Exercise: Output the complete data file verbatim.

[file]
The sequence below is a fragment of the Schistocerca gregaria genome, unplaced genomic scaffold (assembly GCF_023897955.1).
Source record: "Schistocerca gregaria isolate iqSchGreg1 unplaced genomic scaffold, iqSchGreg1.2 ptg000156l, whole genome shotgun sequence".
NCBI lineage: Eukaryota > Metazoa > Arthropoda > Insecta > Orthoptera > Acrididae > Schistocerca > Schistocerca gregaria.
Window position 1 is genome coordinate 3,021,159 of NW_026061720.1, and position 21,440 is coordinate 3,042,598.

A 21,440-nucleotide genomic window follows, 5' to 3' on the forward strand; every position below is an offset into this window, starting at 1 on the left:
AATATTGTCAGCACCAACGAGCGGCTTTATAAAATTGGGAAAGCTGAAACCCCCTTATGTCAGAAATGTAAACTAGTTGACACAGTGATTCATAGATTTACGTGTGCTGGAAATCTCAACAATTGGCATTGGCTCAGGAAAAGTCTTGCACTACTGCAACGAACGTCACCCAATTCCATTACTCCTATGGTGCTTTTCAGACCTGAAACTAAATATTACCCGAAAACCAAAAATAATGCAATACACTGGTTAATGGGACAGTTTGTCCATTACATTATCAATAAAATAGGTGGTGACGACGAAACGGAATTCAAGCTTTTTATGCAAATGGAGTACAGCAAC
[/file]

The sequence below is a fragment of the Schistocerca gregaria genome, unplaced genomic scaffold (assembly GCF_023897955.1).
Source record: "Schistocerca gregaria isolate iqSchGreg1 unplaced genomic scaffold, iqSchGreg1.2 ptg000156l, whole genome shotgun sequence".
NCBI lineage: Eukaryota > Metazoa > Arthropoda > Insecta > Orthoptera > Acrididae > Schistocerca > Schistocerca gregaria.
Window position 1 is genome coordinate 3,021,159 of NW_026061720.1, and position 21,440 is coordinate 3,042,598.

A 21,440-nucleotide genomic window follows, 5' to 3' on the forward strand; every position below is an offset into this window, starting at 1 on the left:
AATATTGTCAGCACCAACGAGCGGCTTTATAAAATTGGGAAAGCTGAAACCCCCTTATGTCAGAAATGTAAACTAGTTGACACAGTGATTCATAGATTTACGTGTGCTGGAAATCTCAACAATTGGCATTGGCTCAGGAAAAGTCTTGCACTACTGCAACGAACGTCACCCAATTCCATTACTCCTATGGTGCTTTTCAGACCTGAAACTAAATATTACCCGAAAACCAAAAATAATGCAATACACTGGTTAATGGGACAGTTTGTCCATTACATTATCAATAAAATAGGTGGTGACGACGAAACGGAATTCAAGCTTTTTATGCAAATGGAGTACAGCAAC